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Etymology of 'Pagan'

To: alt.satanism,alt.religion.wicca,alt.pagan
From: (lorax)
Subject: Etymology of 'Pagan' (was Re: the semantics game)
Date: 10 May 1997 02:18:58 -0700

[cc'd to Kerry and SRP and posted]

49970510 AA1  Hail Satan!  

Kerry Delf :
>And it should be pointed out that not only is Paganism non-Christian,
>"non-Christian" IS THE DEFINITION OF "pagan."  A slightly less inclusive
>definition is "non-JCI."  

you recently posted something to me about the 'original' definition
of 'pagan'.  I sought after a source I respect which indicates to the
contrary and received an email response.  here it was [my comments]:
~From: Bill Heidrick 
~Subject: Re: etymology of 'pagan'

93 [nocTifer] et nomina plurissima,

[I have secured permission to repost BH's things; nocTifer wrote:]
>recently you derived the etymology of 'pagan' from something earlier than
>the Neopagan favor 'paganus, country-dweller', and I wondered if you might
>repeat that and its source again to me for the benefit of Usenet.

Ok.  I've been playing with that one for a little over a year.  Although 
it is the actual origin of the usage, it is so contrary to modern 
prejudices that neither Christian nor Neo"pagan" can usually tollerate 
it.  The only significant response I got to it was on AOL from U.Wolfe, 
the Mason.  He confirmed it, but most folks can't take it.  :-)

Here's my post to the Masonic debate forum on AOL:

   Just to make things a little interesting.  Has anyone really considered
what "Pagan" signifies?  I suggest reading Plutarch's Lives, Life of Numa,
p.88 in the Modern Library Edition.  The original usage meant "parish", as a
division of the country side under authority of an official.  If we stuck
with that original definition, to be a pagan you would have to live in a
parish and go to church!

Plutarch lived in the first century of the Christian era.  Numa founded the
original state religion of Rome, c. mid 1st century after the founding of the
City.  Many of the terms for Christian clergy and functions were borrowed
from Numa's statutes.

So, what is "Pagan"?  Non-Christian seems to be the common usage.
"Christian" seems to be not far removed from the oldest usage, as
Christianity emerged under the Roman state, until Constantine's time.  Using
the term in origin, it would appear that the early Christians became settled
"pagans" as soon as they could be accepted.

This one is from the Thelema Lodge Calendar, 11/96 issue:

   On the issue of the origin of the word "Pagan":

   Many dictionaries state that this term derives from the Latin "paganus" and
signifies in origin: a peasant or civilian.  This is not correct.  The
characterization is in the nature of a "glancing blow" at the facts,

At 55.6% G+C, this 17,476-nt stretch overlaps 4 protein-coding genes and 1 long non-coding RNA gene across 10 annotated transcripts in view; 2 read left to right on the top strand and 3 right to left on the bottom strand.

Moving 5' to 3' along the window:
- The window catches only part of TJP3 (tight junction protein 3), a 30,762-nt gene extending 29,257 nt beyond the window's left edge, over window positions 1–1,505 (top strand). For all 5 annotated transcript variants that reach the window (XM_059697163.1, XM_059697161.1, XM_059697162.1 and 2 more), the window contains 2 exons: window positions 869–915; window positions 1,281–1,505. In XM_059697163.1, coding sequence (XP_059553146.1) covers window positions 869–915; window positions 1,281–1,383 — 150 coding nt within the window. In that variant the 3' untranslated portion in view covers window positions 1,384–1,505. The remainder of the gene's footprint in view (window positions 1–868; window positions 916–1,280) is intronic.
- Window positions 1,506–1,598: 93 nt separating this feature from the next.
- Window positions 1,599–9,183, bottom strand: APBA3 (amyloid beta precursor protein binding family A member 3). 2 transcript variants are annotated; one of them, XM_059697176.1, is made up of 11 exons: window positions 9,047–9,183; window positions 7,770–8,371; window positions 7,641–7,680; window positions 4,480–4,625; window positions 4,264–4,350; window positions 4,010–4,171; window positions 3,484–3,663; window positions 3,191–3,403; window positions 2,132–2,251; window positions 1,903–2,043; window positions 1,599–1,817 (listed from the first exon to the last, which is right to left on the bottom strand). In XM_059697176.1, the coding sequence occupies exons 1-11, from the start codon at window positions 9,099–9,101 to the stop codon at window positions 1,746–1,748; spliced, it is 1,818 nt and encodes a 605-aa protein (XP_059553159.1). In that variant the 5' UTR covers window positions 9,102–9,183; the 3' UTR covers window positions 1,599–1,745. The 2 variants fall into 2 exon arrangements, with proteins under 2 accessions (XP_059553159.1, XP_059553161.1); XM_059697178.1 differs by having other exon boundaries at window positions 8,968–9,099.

complicated by over generalization.  Sources giving this and related origins
for the term "pagan" sometimes state that the source for this information in
antiquity is "Plutarch's Lives of the Noble Grecians and Romans", a 1st
century biography collection.  Specifically, this comes from Plutarch's
account of the life of Numa Pompilius, founder of the ancient state religion
of Rome, but not the city-state itself.

   The following is therefore the primary source on the origin of the term
"pagan", via English translation of Plutarch's book (John Dryden translation,
revised by Arthur Hugh Clough), Modern Library edition, page 88:

   "Numa, therefore, hoping agriculture would be a sort of charm to captivate
the affections of his people to peace, and viewing it rather as a means to
moral than to economical profit, divided all the lands into several parcels,
to which he gave the name of pagus, or parish, and over every one of them he
ordained chief overseers; ..."

   Thus, although one can positively say that the Latin "paganus", does mean
"peasant" or country dweller, this term derives from the usage that a "pagus"
was an administrative division of the Roman countryside, not simply that all
rural indigenous people were classed as such -- in fact, since the Romans 
were colonists, it never simply meant "indigenous people" in the old usage.
Bluntly, the Roman Christians became pagans and mustered under "parishes" from
this original usage.  If you wanted to ignore all the twists and turns of
usage over the centuries and to stick with the original, you could say that
anyone living in a parish and going to the parish church was a pagan.   The
modern American word for Numa's "pagus" is "county", except in Louisiana,
where these land divisions are still called "parish".  Of course, in the USA,
the connection to a religious hierarchy and temple has been removed from 
these governmental divisions, by the 1st amendment to the Constitution in 
the Bill of Rights.
   Incidentally, one might be tempted to pursue the origin of "pagan" in the
Greek, e.g. in the Athenian usage "Areopagus", for the Supreme Court of
Justice on the Hill of Aries at Athens, but that means "Aries
mount", emphasizing the coldness of the elevation.  The Latin apparently
derives from the judicial usage, not the word root.

Feel free to quote as you please.

93 93/93
[ps, my review of ARW FAQ to Rain BOUNCED; some reason for this? -- lorax]
see  and  call: 408/2-666-SLUG!!!
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